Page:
The tall Mission windows, where time and distance meet,
looked out over the populace passing by in the street;
I placed two glass lanterns with flues on two lamp stands.
Then I filled them with olive oil from Israel’s last strands
echoing down the Mount of Olives.
The lamps burned through the day and into the night
lighting a lofty perch of dizzying height
where my wood ladder reached
almost to the ceiling roses and plaster cornices,
against the stacks of books in all languages, all colours,
and there were bookmarks emboldening the quotes
from the holly hedgerow.
She grows in orderly descant on Cemetery Road,
a tiny woman in green becomes this bed of thorns,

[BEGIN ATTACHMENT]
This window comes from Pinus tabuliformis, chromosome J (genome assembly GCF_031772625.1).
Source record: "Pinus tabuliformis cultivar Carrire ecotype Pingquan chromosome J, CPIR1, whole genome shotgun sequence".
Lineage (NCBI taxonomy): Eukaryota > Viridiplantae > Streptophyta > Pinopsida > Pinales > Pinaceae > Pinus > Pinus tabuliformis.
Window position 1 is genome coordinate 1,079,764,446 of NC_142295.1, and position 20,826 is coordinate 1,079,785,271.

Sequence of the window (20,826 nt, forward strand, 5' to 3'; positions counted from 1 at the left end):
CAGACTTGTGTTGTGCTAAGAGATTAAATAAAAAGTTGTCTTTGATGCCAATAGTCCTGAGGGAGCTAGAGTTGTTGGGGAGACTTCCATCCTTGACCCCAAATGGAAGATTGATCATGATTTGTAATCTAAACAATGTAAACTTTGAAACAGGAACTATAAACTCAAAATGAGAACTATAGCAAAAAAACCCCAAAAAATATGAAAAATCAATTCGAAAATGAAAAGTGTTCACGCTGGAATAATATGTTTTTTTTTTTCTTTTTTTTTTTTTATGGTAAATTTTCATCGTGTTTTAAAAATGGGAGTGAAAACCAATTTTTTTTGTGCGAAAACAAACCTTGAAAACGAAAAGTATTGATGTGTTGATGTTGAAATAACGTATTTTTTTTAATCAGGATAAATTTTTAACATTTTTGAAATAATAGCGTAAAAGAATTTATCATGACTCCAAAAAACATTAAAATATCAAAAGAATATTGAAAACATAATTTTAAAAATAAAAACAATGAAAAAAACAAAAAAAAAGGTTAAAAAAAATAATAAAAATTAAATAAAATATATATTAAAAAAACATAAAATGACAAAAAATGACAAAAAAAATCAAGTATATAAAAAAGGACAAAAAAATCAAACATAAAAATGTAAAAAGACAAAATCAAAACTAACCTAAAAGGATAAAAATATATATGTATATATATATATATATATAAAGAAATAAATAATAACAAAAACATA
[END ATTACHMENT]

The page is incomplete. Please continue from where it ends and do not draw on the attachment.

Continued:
and renaissance from the inkwell flows
while the morning’s dew each grave adorns.
There were thin walls in this old house of herbs,
the opaque cups filled with boiling water curbed
the taste for anything but tea: rich, deep, and smooth;
the doors opened when the flood of customers came through,
laughing in a myriad of colors, that they had found you.
Now the blue glass glows at even bright,
one tall pillar candle burns steadily—though the night,
the beeswax emits its character light in shallows dulcet,
burning the candle at both ends and two hemispheres met;
no one could accuse you in your coldness of going South.
When the winter comes, you’ll be miles aheadwith the camomile for all those fallen ill in bed.
Olive trees, by Vincent van Gogh